America's Cup - The Answer, my friend, is blowin’ in the Wind
by Bob Fisher on 21 Sep 2013
In the 34th America’s Cup, the comeback kids are smiling and the match-pointers, having been close to clinching their hold on the trophy, must be desperately disappointed. The day belonged to Oracle Team USA and It has the most unusual weather conditions in San Francisco Bay to thank for it.
20/09/2013 - San Francisco (USA,CA) - 34th America’s Cup - Final Match - Racing Day 10
ACEA - Photo Gilles Martin-Raget http://photo.americascup.com/
Races have been stopped for too much wind, notably in the second half of the allotted starting time, but today, Friday, the 13th Race was abandoned when the 40-minute time limit ran out with the Kiwis over 1,200 metres ahead and about to round the last mark – some two minutes from the finish.
When the 13th Race was re-run, there was a completely new scenario and Jimmy Spithill and the American team was able to live for another day. The question now is whether Oracle Team USA can win six races before Emirates Team New Zealand can nail to one match it needs to carry home the America’s Cup. The answer is blowin’ in the wind.
The first running of Race 13 was packed with excitement. ETNZ had the up-to-now favoured port tack entry, but the start line was slightly skewed from normal as the wind was more in the south-westerly direction than from the west-south-west, which in turn made the second leg starboard tack biased. OTUSA took up the leeward position and held high to the first turning mark, artificially stretching the gap between them to 10 seconds.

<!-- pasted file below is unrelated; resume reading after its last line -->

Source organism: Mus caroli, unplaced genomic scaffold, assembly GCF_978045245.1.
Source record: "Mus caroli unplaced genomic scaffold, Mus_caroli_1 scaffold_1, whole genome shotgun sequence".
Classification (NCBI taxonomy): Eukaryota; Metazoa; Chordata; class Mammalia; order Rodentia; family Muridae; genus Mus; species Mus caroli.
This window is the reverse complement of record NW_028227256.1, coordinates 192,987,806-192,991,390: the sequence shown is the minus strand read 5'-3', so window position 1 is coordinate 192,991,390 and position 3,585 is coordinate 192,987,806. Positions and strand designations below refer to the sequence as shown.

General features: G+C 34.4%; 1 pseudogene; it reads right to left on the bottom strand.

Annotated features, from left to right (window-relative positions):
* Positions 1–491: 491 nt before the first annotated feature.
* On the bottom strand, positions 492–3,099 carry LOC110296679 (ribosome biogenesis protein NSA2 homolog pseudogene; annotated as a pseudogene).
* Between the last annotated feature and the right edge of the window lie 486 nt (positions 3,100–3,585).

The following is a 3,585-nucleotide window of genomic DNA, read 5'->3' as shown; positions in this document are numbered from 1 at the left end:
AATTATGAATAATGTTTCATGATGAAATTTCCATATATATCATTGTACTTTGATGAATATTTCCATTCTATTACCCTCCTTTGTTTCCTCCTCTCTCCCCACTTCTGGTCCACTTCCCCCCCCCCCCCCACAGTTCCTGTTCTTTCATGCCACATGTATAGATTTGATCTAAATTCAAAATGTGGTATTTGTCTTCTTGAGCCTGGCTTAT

With Code Zero headsails set (Oracle had reinstated its bowsprit for this race) after the first gybe, the Kiwis were sailing lower than the US team and it soon began to pay and the positions were reversed. By the time they were at the bottom mark, ETNZ led by 1’:42' and already the 40-minute time limit for the race was beginning to be likely to be called into play.
Upwind the Kiwis gained again and were 750 metres in front as they rounded the windward mark. They went further and further ahead, almost to 1,500 metres as they approached the leeward, and final mark, when the time limit for the race expired. There was bitter disappointment for the team and its supporters ashore.
The breeze had picked up a couple of knots for the second race but it was even more shifty with the usual west-south-west trying to dominate, but without total success. Once more, the port entry was Barker’s and this time he made full use of the advantage it provided, leading out of the start to leeward and rounding the first mark three seconds ahead.
It was on the run that Spithill attacked, picking up a favourable slant when he was on starboard tack and 'Hollywooding' his move to clear the stern of ETNZ. The Kiwis were penalized (correctly) and that put OTUSA ahead, but it was close going into the bottom gate. Ben Ainslie positioned the US boat so that ETNZ had to make an extra gybe, away from the line to the favoured side of the course.
It was as good as over there. OTUSA was away, leading by an additional 40 seconds at the start of the run. The gap grew as the Kiwi shoulders sagged and Oracle Team USA went on to score its third point.
It will be a huge hill for the American team to climb, but skipper Spithill says: 'We believe we can win. We’ve worked hard on the boat and the guys believe we can win.' Barker countered: 'There’s no lack of confidence in our team, we know we can do it,'
Only time and the wind will tell.
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